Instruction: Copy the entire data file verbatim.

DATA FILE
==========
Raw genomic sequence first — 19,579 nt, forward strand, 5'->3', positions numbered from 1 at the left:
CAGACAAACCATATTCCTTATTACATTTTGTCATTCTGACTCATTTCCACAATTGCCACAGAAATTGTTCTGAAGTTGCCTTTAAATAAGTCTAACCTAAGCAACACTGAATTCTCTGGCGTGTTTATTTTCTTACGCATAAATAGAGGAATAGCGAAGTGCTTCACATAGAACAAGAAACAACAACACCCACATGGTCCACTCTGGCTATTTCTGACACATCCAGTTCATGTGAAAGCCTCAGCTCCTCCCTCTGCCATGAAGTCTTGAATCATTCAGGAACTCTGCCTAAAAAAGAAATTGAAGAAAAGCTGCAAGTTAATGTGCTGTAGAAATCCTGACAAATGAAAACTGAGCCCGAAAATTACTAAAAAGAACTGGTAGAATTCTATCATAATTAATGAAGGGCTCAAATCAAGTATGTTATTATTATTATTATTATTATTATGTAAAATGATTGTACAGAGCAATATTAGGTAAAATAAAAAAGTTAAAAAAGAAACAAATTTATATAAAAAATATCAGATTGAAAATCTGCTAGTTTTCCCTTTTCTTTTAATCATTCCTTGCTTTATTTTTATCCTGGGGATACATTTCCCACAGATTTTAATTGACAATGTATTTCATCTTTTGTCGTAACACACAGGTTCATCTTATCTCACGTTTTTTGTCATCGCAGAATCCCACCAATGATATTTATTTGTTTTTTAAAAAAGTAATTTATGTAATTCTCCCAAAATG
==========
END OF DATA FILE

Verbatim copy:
Raw genomic sequence first — 19,579 nt, forward strand, 5'->3', positions numbered from 1 at the left:
CAGACAAACCATATTCCTTATTACATTTTGTCATTCTGACTCATTTCCACAATTGCCACAGAAATTGTTCTGAAGTTGCCTTTAAATAAGTCTAACCTAAGCAACACTGAATTCTCTGGCGTGTTTATTTTCTTACGCATAAATAGAGGAATAGCGAAGTGCTTCACATAGAACAAGAAACAACAACACCCACATGGTCCACTCTGGCTATTTCTGACACATCCAGTTCATGTGAAAGCCTCAGCTCCTCCCTCTGCCATGAAGTCTTGAATCATTCAGGAACTCTGCCTAAAAAAGAAATTGAAGAAAAGCTGCAAGTTAATGTGCTGTAGAAATCCTGACAAATGAAAACTGAGCCCGAAAATTACTAAAAAGAACTGGTAGAATTCTATCATAATTAATGAAGGGCTCAAATCAAGTATGTTATTATTATTATTATTATTATTATGTAAAATGATTGTACAGAGCAATATTAGGTAAAATAAAAAAGTTAAAAAAGAAACAAATTTATATAAAAAATATCAGATTGAAAATCTGCTAGTTTTCCCTTTTCTTTTAATCATTCCTTGCTTTATTTTTATCCTGGGGATACATTTCCCACAGATTTTAATTGACAATGTATTTCATCTTTTGTCGTAACACACAGGTTCATCTTATCTCACGTTTTTTGTCATCGCAGAATCCCACCAATGATATTTATTTGTTTTTTAAAAAAGTAATTTATGTAATTCTCCCAAAATG